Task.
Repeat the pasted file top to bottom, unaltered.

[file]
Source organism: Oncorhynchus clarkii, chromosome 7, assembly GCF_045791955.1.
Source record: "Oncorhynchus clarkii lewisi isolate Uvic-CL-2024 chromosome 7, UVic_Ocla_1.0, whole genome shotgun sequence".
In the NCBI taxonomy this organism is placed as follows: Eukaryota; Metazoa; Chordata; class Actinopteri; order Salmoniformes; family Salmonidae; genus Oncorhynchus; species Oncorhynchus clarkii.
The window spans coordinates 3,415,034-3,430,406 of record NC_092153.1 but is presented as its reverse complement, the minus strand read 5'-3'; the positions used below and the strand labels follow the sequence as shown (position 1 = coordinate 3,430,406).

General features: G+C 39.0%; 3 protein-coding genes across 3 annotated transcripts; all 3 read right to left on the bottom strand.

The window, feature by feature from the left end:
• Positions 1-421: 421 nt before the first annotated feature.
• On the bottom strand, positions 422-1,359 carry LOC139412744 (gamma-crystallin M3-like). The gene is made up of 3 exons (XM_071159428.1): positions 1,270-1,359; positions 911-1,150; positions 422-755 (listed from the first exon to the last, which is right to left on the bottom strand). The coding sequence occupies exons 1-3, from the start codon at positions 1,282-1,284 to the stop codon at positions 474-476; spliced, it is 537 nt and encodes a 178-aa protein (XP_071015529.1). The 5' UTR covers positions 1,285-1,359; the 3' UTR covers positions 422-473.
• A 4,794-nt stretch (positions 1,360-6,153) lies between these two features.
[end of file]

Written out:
Source organism: Oncorhynchus clarkii, chromosome 7, assembly GCF_045791955.1.
Source record: "Oncorhynchus clarkii lewisi isolate Uvic-CL-2024 chromosome 7, UVic_Ocla_1.0, whole genome shotgun sequence".
In the NCBI taxonomy this organism is placed as follows: Eukaryota; Metazoa; Chordata; class Actinopteri; order Salmoniformes; family Salmonidae; genus Oncorhynchus; species Oncorhynchus clarkii.
The window spans coordinates 3,415,034-3,430,406 of record NC_092153.1 but is presented as its reverse complement, the minus strand read 5'-3'; the positions used below and the strand labels follow the sequence as shown (position 1 = coordinate 3,430,406).

General features: G+C 39.0%; 3 protein-coding genes across 3 annotated transcripts; all 3 read right to left on the bottom strand.

The window, feature by feature from the left end:
• Positions 1-421: 421 nt before the first annotated feature.
• On the bottom strand, positions 422-1,359 carry LOC139412744 (gamma-crystallin M3-like). The gene is made up of 3 exons (XM_071159428.1): positions 1,270-1,359; positions 911-1,150; positions 422-755 (listed from the first exon to the last, which is right to left on the bottom strand). The coding sequence occupies exons 1-3, from the start codon at positions 1,282-1,284 to the stop codon at positions 474-476; spliced, it is 537 nt and encodes a 178-aa protein (XP_071015529.1). The 5' UTR covers positions 1,285-1,359; the 3' UTR covers positions 422-473.
• A 4,794-nt stretch (positions 1,360-6,153) lies between these two features.